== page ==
What Annoys Jeff this Week?

1. Court TV (Continued). We’re in week two or three or five or whatever of wall to wall coverage of whichever “case of the century” happens to be taking place at any given time. I’m pretty sure it aggravated the hell out of me last week too, but it’s worth repeating since the local and national news outlets seem to have no problem repeating themselves at every opportunity. A simple “the jury is still out” would be sufficient, but I suppose that wouldn’t let the talking heads opine about why the jury is still out, what it means, who’s behind it, and why that makes everything a nail biter. I’d be thrilled if someone would just give us a news outlet that focused more on facts and a lot less on opinion. Good luck filling the 24 hour news cycle with facts, I guess.

2. The Thanksgiving rush. Thanksgiving isn’t one of those restful and restorative holidays. Filled with travel, overeating, and a crush of in person or online shopping, it always feels like there’s a certain urgency to the rhythm of the day. It kicks off a 4-day weekend that’ll feel like it went by in about 35 minutes. It’s still just about my favorite holiday, but I’m going to feel like I need a good long rest when it wraps up.

3. Roving bands of what I can only describe as looters have reportedly begun pillaging high end retail shops in San Francisco. The latest headline makers were their takedowns of such big names as Saks, Louis Vuitton, and Nordstrom. I’m only left to wonder if and when the powers that be in San Fran might decide that their policy of letting “petty” crime like shoplifting go unchallenged and unpunished turns out to have been a pretty bad idea and does nothing so much as encourage increasingly troublesome criminal behavior.

Cubicles aren’t the problem…

Even back in spring 2020, in the early days when the Great Plague raged unchecked, some of us were still coming to the office. Often it wasn’t many – and certainly some came more than others, but on the average day there may have been five or six people spread out in a room built out to hold around thirty. For good, bad, or otherwise, those who make decisions were determined that the place was going to have at least the loose appearance of conducting business as usual. They were determined to keep the lights on.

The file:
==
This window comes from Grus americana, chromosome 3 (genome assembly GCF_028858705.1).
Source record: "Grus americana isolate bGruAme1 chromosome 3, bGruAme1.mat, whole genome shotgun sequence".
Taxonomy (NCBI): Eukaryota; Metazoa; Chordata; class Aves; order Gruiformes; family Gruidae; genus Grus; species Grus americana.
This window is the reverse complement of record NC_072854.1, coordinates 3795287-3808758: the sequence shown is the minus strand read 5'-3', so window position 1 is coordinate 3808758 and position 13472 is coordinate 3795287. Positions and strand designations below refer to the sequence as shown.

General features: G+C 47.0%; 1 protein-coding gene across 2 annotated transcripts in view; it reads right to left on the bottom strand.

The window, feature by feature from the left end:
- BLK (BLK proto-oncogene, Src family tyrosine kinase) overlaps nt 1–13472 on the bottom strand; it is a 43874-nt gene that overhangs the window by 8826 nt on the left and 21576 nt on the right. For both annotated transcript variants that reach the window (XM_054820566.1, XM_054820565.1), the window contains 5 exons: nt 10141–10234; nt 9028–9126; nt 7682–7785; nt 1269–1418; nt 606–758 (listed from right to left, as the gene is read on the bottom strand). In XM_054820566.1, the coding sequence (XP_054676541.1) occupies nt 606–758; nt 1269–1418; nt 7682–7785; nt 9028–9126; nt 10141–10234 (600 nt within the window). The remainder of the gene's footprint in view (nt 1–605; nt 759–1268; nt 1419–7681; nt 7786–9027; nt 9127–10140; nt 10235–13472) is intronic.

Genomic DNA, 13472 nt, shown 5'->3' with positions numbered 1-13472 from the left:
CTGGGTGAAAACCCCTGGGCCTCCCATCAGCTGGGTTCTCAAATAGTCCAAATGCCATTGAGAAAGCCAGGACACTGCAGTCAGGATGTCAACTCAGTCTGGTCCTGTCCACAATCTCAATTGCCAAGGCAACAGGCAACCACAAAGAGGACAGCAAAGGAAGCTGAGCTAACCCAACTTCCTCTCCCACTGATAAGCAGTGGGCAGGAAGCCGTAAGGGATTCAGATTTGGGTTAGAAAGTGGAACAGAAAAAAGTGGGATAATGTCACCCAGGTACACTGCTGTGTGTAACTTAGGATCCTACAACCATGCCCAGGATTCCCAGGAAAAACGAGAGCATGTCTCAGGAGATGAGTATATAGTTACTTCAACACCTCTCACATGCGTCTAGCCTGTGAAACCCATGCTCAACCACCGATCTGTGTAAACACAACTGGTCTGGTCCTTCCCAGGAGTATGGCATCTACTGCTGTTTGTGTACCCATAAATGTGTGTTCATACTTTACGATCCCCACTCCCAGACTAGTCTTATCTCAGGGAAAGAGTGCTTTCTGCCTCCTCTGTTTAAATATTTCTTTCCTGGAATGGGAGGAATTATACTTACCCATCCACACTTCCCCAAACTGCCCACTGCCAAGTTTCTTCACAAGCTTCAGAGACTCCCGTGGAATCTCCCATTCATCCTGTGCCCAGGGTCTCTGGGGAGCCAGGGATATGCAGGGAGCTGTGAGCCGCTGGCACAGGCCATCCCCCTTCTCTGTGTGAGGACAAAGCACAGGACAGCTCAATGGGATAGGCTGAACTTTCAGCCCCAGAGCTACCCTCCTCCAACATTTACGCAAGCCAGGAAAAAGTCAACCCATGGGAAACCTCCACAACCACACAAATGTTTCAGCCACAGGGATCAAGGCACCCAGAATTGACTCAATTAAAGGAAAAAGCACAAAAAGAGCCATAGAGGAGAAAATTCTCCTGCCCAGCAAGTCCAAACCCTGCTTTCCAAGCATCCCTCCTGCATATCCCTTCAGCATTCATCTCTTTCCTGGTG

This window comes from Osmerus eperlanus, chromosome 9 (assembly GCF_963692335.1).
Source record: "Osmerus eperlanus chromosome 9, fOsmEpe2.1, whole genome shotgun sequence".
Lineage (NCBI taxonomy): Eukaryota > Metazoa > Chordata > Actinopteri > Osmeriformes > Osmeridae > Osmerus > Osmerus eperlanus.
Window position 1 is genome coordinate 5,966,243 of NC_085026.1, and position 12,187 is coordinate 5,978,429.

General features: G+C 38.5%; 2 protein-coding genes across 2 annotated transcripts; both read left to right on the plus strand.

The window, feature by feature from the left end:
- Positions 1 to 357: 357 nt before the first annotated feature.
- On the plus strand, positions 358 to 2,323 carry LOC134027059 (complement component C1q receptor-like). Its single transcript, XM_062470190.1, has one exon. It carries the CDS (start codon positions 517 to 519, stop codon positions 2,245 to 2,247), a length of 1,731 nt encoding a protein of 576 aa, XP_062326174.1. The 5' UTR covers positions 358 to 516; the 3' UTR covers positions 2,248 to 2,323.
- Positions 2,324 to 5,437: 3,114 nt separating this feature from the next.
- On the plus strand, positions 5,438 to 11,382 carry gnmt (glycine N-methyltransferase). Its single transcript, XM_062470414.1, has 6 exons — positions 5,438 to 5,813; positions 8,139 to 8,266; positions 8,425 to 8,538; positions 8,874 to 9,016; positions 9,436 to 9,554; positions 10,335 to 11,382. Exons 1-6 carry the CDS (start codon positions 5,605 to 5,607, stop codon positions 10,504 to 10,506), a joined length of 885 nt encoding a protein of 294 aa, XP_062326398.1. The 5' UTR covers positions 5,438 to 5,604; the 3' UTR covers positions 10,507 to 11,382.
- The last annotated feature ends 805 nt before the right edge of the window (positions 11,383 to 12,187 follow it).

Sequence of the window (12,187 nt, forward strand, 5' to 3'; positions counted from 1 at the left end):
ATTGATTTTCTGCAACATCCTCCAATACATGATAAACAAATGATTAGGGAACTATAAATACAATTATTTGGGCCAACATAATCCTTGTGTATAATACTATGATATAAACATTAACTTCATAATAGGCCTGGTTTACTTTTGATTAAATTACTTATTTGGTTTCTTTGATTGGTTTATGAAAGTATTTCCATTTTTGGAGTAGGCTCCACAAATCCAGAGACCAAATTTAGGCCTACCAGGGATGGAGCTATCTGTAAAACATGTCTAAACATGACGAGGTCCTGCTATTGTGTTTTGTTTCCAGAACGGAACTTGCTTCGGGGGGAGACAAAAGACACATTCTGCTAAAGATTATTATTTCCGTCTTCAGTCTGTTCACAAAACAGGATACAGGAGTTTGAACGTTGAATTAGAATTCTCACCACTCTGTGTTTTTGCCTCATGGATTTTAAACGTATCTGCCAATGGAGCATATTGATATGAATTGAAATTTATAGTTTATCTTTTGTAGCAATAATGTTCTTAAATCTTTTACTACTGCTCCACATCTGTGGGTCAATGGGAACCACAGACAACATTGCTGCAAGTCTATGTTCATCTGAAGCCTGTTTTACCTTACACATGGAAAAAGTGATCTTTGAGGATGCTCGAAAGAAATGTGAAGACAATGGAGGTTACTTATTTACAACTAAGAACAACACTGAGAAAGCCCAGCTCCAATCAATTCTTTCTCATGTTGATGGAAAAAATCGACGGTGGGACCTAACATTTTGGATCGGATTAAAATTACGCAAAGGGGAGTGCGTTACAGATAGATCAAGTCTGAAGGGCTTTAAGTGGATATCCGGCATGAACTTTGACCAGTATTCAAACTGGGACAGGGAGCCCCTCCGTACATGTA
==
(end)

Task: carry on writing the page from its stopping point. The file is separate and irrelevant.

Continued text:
I only mention it, because I had a bit of a unique career experience today. For most of this day before Thanksgiving, I was the last man standing… or maybe the only one without the foresight to drop a leave request for today and Friday. In any case, I spent most of the day with the place entirely to myself. The only time I’ve had an even similar experience was a million years ago when I was a fresh, young GS-7 working in DC who wasn’t banking enough vacation time to be extravagant about taking the Friday after Thanksgiving. Even then, there were a few other people knocking around the far reaches of the GAO Building’s 3rd floor, so I wasn’t completely on my own there.

Today was a real Time Enough at Last moment, which is to say it was kind of ideal. As it turns out, just being stuck in a room full of cubicles and awful fluorescents for the day isn’t necessarily the problem with the modern office. It wasn’t quite as good as a day working from home, but without all the people, I mean it didn’t particularly suck.

It looks like I’ve learned my one new thing for today, so I’m feeling pretty good about that.

Of scouts and resellers…

I go to a respectable number of book sales each year. It’s not an every weekend thing, but six or seven times a year, one catches my attention sufficiently to make venturing off the homestead for it potentially worthwhile. The ones I like to dig into are usually put on “friends of the library” or other organizations who specifically take in book donations – they’re specialists rather than “used stuff” generalists. If I happen to be passing by an estate sale or yard sale, I might stop out of curiosity. I don’t generally seek those out even when someone advertises “lots of books.” It seems my definition of “lots” is wildly different than the average person’s. Nine times out of ten, what’s on offer is a box or two of kids’ books or beat to hell paperbacks.

There used to be a breed of person who frequented these sales called a book scout. They knew their business. They knew their points, editions, conditions, and values and could evaluate a book on sight. The best of them seemed to have a sixth sense about whether there was real value in a book – whether even the newest ultra-modern was a $2 reading copy or a $200 first edition.

Time seems to be replacing proper book scouts by roving bands of resellers. They ply their trade online, making their money in arbitrage – buying for $2 and selling for $3. Their business seems to be one of volume over quality. They’re hell with a barcode scanner and figuring out the spread on Amazon. They collectively seem to know price, but not value. 

These resellers are in there like vacuums sucking up all oxygen in the room – sitting on the floors, sprawled out, making obstacles (if not spectacles) of themselves, trying to scan every barcode in sight. It feels tawdry somehow. There’s not a bit of old-fashioned book scouting about any of it. They surely passed over the $200 book I walked out with for $10 last weekend because it simply didn’t have a barcode to scan. It must be more cost effective to sell 200 books on a $1 margin, but there’s no soul in it.